woo

[woo]
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verb (used with object)
  1. to seek the favor, affection, or love of, especially with a view to marriage.
  2. to seek to win: to woo fame.
  3. to invite (consequences, whether good or bad) by one's own action; court: to woo one's own destruction.
  4. to seek to persuade (a person, group, etc.), as to do something; solicit; importune.
verb (used without object)
  1. to seek the affection or love of someone, usually a woman; court: He was reminded of his youth when he went wooing.
  2. to solicit favor or approval; entreat: Further attempts to woo proved useless.

Origin of woo

before 1050; Middle English wowe, Old English wōgian
Related formswoo·er, nounwoo·ing·ly, adverbun·wooed, adjective
Dictionary.com Unabridged Based on the Random House Unabridged Dictionary, © Random House, Inc. 2018


Examples from the Web for wooer

Historical Examples of wooer


British Dictionary definitions for wooer

woo

verb woos, wooing or wooed
  1. to seek the affection, favour, or love of (a woman) with a view to marriage
  2. (tr) to seek after zealously or hopefullyto woo fame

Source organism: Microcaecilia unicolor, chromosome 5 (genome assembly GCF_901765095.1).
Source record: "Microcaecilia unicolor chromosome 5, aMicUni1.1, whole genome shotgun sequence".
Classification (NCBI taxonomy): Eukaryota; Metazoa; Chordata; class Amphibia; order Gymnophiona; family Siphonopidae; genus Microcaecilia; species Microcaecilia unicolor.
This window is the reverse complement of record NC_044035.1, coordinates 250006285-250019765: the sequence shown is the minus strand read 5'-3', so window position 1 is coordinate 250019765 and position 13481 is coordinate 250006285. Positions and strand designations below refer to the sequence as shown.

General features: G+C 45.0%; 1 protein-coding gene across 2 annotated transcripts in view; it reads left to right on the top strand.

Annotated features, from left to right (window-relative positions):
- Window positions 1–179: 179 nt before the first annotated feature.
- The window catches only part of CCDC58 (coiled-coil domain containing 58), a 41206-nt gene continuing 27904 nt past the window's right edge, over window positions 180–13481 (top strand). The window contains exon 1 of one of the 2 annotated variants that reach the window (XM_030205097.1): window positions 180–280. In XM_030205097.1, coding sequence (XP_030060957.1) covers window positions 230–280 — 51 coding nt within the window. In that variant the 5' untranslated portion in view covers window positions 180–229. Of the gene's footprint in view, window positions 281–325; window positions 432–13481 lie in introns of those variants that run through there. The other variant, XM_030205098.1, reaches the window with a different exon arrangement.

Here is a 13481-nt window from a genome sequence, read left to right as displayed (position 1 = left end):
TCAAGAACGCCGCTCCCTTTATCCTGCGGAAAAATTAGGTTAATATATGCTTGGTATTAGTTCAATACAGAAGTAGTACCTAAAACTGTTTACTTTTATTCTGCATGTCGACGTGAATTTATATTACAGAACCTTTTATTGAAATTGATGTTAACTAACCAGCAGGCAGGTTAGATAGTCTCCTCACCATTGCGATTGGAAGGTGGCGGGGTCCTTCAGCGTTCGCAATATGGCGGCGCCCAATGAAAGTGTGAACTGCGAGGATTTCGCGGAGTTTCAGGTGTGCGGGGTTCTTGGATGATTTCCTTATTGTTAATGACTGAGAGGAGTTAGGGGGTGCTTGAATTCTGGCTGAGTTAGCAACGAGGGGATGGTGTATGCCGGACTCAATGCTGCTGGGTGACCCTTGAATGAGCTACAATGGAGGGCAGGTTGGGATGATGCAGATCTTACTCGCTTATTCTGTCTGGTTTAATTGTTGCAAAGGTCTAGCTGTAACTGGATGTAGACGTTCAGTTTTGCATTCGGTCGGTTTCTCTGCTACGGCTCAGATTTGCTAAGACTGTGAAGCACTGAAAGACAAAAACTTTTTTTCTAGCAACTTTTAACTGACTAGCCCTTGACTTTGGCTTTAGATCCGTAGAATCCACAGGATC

3. (tr) to bring upon oneself (good or evil results) by one's own action
  4. (tr) to beg or importune (someone)
Derived Formswooer, nounwooing, noun

Word Origin for woo

Old English wōgian, of obscure origin
Collins English Dictionary - Complete & Unabridged 2012 Digital Edition © William Collins Sons & Co. Ltd. 1979, 1986 © HarperCollins Publishers 1998, 2000, 2003, 2005, 2006, 2007, 2009, 2012

Word Origin and History for wooer

woo

v.

Old English wogian, of uncertain origin and with no known cognates; perhaps related to woh, wog- "bent, inclined," as with affection.

Online Etymology Dictionary, © 2010 Douglas Harper

Idioms and Phrases with wooer

woo

see pitch woo.

The American Heritage® Idioms Dictionary Copyright © 2002, 2001, 1995 by Houghton Mifflin Harcourt Publishing Company. Published by Houghton Mifflin Harcourt Publishing Company.